Breast Cancer Survivor Donna Green-Goodman Shares Her Plant-Based Journey
A 1996 diagnosis of breast cancer was a surprise to Donna Green-Goodman, MPH. Cancer would catch anyone off guard but Green-Goodman, if she considered it at all, thought she was at low-risk for cancer. A Seventh-day Adventist, she was a lifelong vegetarian and, she thought, ate healthfully.
Coincidentally, Green-Goodman had studied home economics and nutrition at Oakwood University, the only vegetarian HBCU in Alabama, and completed her master’s in public health at Loma Linda University in California with professors involved in the seminal Adventist Health Study, research over several years involving tens of thousands of Adventists, many of whom are vegetarian or vegan. Through this diagnosis, she was discovering along with these researchers the potential negative health consequences of including dairy and other animal products in her diet.
After her diagnosis, she decided to go with a completely plant-based diet. And while the health journey has not always been a smooth one, she remains cancer-free and vegan. A woman of faith, the second thing that Green-Goodman did when she received her diagnosis was commit to God that, “if He helps me survive this, I will dedicate my life to teaching others how to be healthy,” she explains. As an African American, Green-Goodman also feels compelled to help those she says are disparately impacted by chronic diseases.
As a health educator, wellness coach, and plant-based cooking instructor, Green-Goodman continues to deliver on her promise to help others nearly a quarter-century later. She’s written three cookbooks—Somethin’ To Shout About! Celebrating Health and Healing Through Diet and Lifestyle, Cookin’ Up Good Health Recipe Collection, and Still Cookin’ Up Good Health—and is the executive producer and host of the "Cookin' Up Good Health" show for the international Hope Channel as well as Huntsville, Alabama-area TV stations.
Today, she and her husband, physical therapist Edward T. Goodman, III, operate an outpatient physical therapy and wellness center, Lifestyle Therapeutix, in Huntsville. Her husband provides therapy for all conditions but has a special interest in conditions related to chronic lifestyle diseases like diabetes, hypertension, cancer, and overweight/obesity.
Edward evaluates patients for physical therapy, writes their plan, and treats them. If appropriate, he refers patients for a no-cost lifestyle evaluation with Donna, who meets with them about their eating, sleeping and exercise habits.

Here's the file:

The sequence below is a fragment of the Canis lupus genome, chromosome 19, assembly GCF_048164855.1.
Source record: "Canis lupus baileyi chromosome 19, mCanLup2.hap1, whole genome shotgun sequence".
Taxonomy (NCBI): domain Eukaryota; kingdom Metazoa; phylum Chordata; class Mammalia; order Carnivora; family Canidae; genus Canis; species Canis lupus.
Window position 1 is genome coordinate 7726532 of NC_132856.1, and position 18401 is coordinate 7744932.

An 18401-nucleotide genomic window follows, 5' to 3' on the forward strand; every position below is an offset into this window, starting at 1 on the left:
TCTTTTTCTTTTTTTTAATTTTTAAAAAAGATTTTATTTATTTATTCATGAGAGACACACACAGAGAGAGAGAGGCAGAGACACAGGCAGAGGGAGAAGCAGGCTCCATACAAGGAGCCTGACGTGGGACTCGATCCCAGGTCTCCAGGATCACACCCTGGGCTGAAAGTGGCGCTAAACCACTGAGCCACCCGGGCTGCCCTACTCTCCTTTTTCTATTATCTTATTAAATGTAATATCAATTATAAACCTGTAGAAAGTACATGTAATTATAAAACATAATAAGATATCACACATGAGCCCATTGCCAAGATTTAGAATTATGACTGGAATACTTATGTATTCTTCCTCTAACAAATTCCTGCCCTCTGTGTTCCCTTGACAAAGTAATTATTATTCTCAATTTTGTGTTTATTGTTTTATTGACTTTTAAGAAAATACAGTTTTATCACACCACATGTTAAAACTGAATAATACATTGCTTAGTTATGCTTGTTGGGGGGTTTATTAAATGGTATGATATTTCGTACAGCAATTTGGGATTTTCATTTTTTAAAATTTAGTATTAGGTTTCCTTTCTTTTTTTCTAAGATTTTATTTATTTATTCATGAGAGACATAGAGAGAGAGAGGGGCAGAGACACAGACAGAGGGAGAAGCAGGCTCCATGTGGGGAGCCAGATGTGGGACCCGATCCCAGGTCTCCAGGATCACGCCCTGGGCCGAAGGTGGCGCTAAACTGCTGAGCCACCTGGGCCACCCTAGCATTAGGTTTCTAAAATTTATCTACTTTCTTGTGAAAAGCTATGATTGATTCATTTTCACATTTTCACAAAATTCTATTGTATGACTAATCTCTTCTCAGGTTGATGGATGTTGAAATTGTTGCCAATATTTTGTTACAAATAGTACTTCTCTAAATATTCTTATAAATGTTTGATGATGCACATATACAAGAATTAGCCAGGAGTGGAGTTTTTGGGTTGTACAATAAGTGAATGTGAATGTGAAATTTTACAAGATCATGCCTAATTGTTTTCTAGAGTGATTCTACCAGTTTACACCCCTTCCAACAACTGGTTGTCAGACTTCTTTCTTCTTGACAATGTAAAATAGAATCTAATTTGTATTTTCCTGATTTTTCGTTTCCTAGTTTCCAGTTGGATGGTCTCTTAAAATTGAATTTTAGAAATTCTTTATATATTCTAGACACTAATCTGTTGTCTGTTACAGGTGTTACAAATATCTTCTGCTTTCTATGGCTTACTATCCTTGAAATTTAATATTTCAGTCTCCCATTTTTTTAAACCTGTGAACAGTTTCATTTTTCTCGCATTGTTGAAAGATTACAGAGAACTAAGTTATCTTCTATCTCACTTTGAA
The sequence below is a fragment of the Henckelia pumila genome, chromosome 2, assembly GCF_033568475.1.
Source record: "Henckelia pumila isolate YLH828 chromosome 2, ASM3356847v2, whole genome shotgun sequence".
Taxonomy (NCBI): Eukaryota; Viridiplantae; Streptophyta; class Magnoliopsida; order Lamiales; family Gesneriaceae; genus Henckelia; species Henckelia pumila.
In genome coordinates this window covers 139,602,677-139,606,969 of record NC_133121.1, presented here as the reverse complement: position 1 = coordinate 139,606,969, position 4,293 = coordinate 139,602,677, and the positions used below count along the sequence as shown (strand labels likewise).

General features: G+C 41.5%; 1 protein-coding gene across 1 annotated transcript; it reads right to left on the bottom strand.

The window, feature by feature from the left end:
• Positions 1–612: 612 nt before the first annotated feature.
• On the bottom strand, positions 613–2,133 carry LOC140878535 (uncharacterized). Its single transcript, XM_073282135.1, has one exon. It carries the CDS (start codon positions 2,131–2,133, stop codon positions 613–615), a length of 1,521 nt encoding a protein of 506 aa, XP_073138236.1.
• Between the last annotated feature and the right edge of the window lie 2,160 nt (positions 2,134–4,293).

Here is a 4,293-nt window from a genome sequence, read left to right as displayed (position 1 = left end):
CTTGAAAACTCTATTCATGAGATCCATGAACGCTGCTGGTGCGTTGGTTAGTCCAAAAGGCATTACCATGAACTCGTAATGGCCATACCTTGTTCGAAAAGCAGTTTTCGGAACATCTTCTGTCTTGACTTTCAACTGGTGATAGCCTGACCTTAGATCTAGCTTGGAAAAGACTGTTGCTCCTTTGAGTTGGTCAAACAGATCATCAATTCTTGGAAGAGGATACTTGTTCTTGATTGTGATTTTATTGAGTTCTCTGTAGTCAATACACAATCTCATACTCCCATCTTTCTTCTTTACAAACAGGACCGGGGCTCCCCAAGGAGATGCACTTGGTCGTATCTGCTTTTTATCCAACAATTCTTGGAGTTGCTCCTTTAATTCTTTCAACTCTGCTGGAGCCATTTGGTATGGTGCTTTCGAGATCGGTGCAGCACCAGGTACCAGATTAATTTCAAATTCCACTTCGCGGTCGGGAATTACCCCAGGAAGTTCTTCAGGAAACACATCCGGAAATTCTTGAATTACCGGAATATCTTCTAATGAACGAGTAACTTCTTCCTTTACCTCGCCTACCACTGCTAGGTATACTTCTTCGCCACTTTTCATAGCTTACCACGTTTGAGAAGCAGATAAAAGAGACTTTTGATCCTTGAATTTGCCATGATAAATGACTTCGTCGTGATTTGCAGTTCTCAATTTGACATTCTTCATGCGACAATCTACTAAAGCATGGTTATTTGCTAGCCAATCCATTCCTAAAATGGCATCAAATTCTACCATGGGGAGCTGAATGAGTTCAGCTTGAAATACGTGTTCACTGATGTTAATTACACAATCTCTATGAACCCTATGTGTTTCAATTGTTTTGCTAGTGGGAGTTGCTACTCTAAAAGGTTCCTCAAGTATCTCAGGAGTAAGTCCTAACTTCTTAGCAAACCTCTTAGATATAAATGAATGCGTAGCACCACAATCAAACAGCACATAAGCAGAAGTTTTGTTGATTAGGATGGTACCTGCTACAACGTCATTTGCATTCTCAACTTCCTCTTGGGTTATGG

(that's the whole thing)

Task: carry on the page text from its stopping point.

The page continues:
“If a patient comes in after a stroke, chances are his lifestyle is not healthy,” Green-Goodman explains. “I might say to him that Mr. Goodman is going to bring you some relief, but I would like to share information about how to make long-term health improvements.”
You might think that after many years, her enthusiasm for educating others about plant-based eating would wane—but you would be wrong. Green-Goodman exudes passion for her work, stories of those she’s helped flow.
One patient who came to the center recently, reluctantly, had high cholesterol, erectile dysfunction, overweight, pain, and hypertension, among other health problems. He and his wife, also a patient, started making changes and incorporating plant-based eating. The patient’s weight dropped, and his cholesterol numbers improved.
“When these changes began, it started to make sense to him,” Green-Goodman says, “The health of one of his eyes improved [significantly],” and his doctors started to notice the health improvements.” The Goodmans see this all the time and the joy this brings to patients is a motivation.
“The good majority of patients know they aren’t making the best health choices but there is almost always something underlying, and contributing, whether they are grieving about something and up through the night eating, or under financial stress,” she says. “When we tap into that, you can see the freedom and relaxation in their faces. Now we can do some things perhaps to help, and that’s the gift I have in health education.”
Green-Goodman makes sure there is tasty food and recipes available at the wellness center so patients have something healthy to try. “I adjust to meet the needs of the people,” she says. “If I can help them to make better health choices, I’ve accomplished what I set out to do and I’ve given them the tools they need to improve their health.
“I want people to see the connection between the choices they make and their health outcomes and feel empowered with skills to make better choices, and we are committed to that as long as we have breath.”